In 2012, when immersive coding bootcamps were first coming on the scene, many of them focused on Ruby as the primary programming language. Ruby on Rails, a popular and robust framework for building web applications, was all the rage. Using Rails not only enabled students to build interesting web applications more quickly, but it also aligned with the job market.

Over the years, however, the landscape has started to shift. While there are still plenty of companies seeking Rails developers, the advent of Node has also resulted in a surge of demand for JavaScript developers. And since people still need to know JavaScript to work on the browser side of their applications, many schools have shifted gears and have begun teaching more JavaScript. In some cases, schools teach JavaScript exclusively.

If you're a potential student, it's natural to see this pattern and wonder: what will the landscape look like four years from now? Will a deep knowledge of JavaScript be as important as whatever the new hotness is in 2020?

There are a couple of points that should help ease these fears. First, JavaScript isn't going anywhere. There's plenty of competition from other languages on the server, but this has not stopped Node's rise in popularity.

Second, and more importantly, the first language you learn is less important than the underlying concepts you learn, along with honing your ability to solve problems. While every language is distinct, there's also overlap: concepts you learn in one language will often transfer to another. You shouldn't go to a coding school because you want to learn JavaScript, or Ruby, or whatever the hottest new web framework is. You should go to a coding school because you want to learn how to program.

books in circular pattern

5. Free resources abound!

Having said that, every school needs to make a choice about what its curriculum will be. At Rithm, we teach JavaScript and Python. But if you can't commit to a full-time program, or you don't live in the Bay Area and want to learn JavaScript, what should you do?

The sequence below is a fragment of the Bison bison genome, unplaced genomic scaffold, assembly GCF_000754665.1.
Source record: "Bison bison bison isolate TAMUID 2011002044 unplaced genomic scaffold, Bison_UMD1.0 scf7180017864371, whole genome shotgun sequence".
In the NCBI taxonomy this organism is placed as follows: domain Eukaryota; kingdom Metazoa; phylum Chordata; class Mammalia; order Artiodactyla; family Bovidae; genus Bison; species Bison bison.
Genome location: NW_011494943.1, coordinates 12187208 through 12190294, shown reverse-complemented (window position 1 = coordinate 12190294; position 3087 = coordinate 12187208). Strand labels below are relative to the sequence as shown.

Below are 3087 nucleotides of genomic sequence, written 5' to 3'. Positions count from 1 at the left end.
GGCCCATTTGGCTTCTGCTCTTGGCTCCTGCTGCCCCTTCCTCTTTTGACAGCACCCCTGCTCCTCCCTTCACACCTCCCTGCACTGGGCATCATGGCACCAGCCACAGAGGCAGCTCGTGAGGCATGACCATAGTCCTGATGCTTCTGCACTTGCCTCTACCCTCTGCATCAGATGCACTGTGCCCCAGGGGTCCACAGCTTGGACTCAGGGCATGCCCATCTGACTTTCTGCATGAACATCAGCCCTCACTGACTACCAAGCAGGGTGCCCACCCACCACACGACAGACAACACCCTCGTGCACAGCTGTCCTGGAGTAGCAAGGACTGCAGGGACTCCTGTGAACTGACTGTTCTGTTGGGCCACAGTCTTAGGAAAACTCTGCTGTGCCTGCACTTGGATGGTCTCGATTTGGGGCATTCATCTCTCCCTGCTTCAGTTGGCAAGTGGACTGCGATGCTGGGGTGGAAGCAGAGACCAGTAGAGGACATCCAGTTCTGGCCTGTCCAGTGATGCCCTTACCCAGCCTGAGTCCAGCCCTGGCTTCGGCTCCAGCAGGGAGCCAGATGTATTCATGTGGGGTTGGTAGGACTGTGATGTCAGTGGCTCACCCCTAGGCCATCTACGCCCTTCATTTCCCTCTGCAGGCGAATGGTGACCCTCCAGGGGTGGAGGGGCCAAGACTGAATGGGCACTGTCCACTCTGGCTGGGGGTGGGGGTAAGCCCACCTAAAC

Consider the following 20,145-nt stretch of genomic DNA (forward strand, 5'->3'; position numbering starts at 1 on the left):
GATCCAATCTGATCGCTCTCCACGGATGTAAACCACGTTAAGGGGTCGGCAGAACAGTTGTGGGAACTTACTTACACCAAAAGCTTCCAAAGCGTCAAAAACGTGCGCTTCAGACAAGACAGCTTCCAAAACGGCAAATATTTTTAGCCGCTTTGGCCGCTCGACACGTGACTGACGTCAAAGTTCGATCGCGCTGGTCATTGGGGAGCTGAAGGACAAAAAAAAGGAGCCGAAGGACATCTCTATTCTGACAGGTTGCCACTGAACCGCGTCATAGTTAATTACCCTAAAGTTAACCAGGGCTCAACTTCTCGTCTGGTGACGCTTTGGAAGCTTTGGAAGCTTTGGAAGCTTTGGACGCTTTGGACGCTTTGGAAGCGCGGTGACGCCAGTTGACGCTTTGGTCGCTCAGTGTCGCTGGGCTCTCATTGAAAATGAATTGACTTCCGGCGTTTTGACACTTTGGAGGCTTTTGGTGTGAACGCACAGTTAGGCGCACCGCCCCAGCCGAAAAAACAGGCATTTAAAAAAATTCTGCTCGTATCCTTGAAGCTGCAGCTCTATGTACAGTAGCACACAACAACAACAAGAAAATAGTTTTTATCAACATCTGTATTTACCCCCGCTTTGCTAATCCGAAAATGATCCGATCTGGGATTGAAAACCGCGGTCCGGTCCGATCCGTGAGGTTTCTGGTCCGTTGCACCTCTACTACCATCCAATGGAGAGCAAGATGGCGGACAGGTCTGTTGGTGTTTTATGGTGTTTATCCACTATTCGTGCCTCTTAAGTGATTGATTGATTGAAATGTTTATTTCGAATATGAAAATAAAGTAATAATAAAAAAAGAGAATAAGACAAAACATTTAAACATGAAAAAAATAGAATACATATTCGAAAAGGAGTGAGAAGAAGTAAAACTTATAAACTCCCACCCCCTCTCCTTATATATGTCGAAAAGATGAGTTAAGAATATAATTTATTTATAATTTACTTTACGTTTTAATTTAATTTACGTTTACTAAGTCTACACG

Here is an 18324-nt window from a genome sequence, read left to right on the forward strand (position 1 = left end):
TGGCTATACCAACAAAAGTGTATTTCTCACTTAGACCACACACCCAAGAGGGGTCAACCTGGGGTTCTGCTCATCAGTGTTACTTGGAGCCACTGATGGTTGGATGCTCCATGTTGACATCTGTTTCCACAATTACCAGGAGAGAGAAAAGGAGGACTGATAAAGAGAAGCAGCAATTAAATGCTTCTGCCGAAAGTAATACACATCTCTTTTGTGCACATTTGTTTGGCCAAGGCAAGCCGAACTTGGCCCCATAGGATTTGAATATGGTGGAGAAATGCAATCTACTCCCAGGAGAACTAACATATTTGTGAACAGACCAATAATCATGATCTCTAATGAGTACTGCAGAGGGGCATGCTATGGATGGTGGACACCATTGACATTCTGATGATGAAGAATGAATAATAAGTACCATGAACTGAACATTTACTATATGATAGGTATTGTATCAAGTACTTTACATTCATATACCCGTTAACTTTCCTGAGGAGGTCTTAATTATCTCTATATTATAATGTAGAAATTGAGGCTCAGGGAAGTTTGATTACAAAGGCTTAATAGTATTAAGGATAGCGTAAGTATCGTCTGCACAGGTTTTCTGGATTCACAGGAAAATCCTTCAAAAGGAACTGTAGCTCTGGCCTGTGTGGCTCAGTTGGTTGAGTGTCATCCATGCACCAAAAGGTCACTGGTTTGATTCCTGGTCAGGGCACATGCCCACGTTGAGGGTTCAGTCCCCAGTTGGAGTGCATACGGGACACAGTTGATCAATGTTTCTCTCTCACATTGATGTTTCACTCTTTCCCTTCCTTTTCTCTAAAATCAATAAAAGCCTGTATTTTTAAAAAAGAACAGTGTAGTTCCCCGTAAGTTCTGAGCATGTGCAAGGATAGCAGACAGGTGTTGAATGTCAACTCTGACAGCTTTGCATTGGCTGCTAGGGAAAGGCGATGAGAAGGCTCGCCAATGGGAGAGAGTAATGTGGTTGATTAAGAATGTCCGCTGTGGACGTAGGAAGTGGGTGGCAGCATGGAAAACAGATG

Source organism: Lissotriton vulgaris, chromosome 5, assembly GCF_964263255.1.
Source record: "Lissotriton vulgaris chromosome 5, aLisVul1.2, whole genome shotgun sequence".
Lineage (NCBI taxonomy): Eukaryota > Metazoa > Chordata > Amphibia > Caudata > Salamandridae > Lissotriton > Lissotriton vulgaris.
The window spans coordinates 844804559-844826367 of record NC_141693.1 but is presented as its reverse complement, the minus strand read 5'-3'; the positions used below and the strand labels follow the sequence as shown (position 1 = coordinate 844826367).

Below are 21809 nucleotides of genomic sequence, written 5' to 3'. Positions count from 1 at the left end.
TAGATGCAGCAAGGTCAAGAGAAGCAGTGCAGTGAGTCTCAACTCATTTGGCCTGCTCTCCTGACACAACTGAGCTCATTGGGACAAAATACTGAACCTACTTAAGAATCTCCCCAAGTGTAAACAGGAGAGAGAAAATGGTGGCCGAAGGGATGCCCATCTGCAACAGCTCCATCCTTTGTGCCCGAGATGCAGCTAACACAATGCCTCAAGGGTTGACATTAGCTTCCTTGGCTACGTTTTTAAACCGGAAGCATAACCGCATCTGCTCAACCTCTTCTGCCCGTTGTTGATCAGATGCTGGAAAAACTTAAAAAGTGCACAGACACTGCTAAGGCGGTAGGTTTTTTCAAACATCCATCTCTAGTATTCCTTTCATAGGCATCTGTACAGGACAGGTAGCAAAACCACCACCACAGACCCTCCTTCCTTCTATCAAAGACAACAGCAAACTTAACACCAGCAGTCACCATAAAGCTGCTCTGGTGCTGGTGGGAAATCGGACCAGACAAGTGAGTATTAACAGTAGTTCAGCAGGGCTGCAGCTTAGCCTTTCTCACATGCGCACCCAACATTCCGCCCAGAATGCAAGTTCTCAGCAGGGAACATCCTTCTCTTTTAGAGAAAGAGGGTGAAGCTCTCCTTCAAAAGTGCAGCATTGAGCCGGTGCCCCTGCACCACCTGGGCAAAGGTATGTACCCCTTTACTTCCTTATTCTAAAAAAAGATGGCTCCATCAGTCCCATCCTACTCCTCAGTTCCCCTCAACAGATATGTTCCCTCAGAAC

There are a number of free options that serve as a low-risk way for you to dip your toe in the water and see if programming is something that you genuinely enjoy. Codecademy and Code School both have free materials on JavaScript.

At Rithm, we also offer a few free course materials which we'd love for you to check out. The full list of courses is here; right now we offer an introductory JavaScript course and an intermediate JavaScript course. Over the coming months we'll be adding more free resources as well. We understand that putting your life on hold to come to a coding school is a significant undertaking; our hope is that by offering these free courses, we can give people a taste of what web development is like, and what learning with us is like too.

If you want to learn web development, there are plenty of languages you could choose, and plenty of resources as well. But JavaScript is a great option for a first language. It's the one we begin with here at Rithm, and if you're interested, we've got the resources to help you make it your first language too.

Happy coding!

Written by Matt Matt

Back to all posts

Apply Now

Get 100+ hours of free content, tutorials, and screencasts

Send us your email, and we'll give you a confirmation code to unlock all of our materials. No spam, we promise.